You Can’t Go To Jail for Not Paying Your Debts

First abolished in the 1830’s, debtor’s prisons have made a new emergence in the face of budget woes in many communities across the country. Cash trapped municipalities have begun to partner with for-profit agencies for probation officer duties and collection of county debts. A Debtor’s Prison is a jail-time for those who are unable to pay a debt.  This new business structure has resulted in aggressive collection tactics similar to those used when collecting unsecured debts like credit card delinquencies. Today, the new twist is for-profit agencies are not only threatening jail time, but judges are making those threats a reality in counties across the county, such as this story out of Mississippi this year A man was arrested for not paying debt.

In response to this disturbing trend the ACLU has been launching lawsuits in an effort to curtail these illegal practices. Counties in Alabama, Washington, Georgia and Mississippi have been sued for practices that are deemed to be running a “debtor’s prison.”

Who Is at Risk? Misdemeanors Included

Since 2010 many counties have stepped up debt collection efforts to offset budget deficits. This has resulted in an increase of violations and tickets being issued for things like speeding, not wearing a seat belts and even a non-working tail light. These infractions are not limited to drivers but can also include parking, jaywalking and other minor offences. The court then tacks on their fees and the collection/probation company adds their fees to the balance owed. Now a simple ticket, when not paid promptly, can result in hundreds of dollars in additional fees and the threat of jail time if you are incapable of paying the bill within a few weeks.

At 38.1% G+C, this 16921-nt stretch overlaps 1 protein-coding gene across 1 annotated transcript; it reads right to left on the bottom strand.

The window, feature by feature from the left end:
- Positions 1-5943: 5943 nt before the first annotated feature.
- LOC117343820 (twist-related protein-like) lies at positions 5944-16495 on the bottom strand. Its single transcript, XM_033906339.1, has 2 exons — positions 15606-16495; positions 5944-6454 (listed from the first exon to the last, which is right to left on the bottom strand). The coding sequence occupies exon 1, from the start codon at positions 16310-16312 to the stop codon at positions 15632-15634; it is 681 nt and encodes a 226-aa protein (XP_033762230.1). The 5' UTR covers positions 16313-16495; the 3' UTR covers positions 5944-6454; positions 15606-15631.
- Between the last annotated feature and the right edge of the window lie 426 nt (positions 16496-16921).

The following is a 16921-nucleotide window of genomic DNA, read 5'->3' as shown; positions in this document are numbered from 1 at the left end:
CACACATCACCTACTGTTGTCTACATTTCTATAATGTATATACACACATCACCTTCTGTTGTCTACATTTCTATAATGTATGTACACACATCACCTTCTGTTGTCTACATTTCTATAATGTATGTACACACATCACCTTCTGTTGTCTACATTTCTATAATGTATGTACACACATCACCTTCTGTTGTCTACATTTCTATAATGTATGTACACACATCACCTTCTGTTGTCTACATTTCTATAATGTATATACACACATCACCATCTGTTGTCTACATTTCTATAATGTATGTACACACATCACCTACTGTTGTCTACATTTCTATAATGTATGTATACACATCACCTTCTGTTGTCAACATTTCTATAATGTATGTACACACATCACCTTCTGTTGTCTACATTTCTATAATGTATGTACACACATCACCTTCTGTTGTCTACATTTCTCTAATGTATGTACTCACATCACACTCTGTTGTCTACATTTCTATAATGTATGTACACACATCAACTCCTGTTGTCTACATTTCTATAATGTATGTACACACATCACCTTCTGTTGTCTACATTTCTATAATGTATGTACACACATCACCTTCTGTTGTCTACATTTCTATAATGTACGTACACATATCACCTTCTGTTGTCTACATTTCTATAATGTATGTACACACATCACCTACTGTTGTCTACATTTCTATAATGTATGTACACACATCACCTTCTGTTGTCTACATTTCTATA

Failure to settle up with the county, or a missed court date (even if you did not know about it) could result in a warrant being issued for your arrest. When the Sherriff shows up at your door you are given the option of paying the fee in full or going to jail. These practices have resulted in millions of fines being collected in a few short years by requiring the poor to forgo basic necessities to fill a counties budget needs.

For those living paycheck to paycheck, missing a week of work will often lead to job loss and the financial situation deteriorates quickly as bills are no longer able to be paid. Court fees can continue to mount and the inability to pay is increased further. Courts are attempting to collect for prosecution costs, jail costs, court appointed attorney fees, and probation officer costs, to name a few.

Debtor’s Prison Practice Is Illegal

In 1983 the Supreme Court ruled that it was illegal to jail citizens for inability to pay and that a hearing was required to assess your financial health. If deemed indigent, then alternative payment options such as community service must be offered.

The challenge with the current system is that the individual might be jailed for a week or more without ever seeing a judge. A hearing would give them access to a court appointed attorney, an evaluation of their current financial situation, and alternatives to jail time for the unpaid fees.

While the ACLU has had success in winning lawsuits and changing practices in certain counties, the widespread problem is harder to address. If filing lawsuits is the only agent for change then it will take years before all counties with these practices are held accountable.

It is unfortunate that counties are trying to balance their budgets on the backs of the poor, who are least able to afford such practices. As citizens, understanding your legal rights will help protect you from illegal practices by both businesses and government officials.

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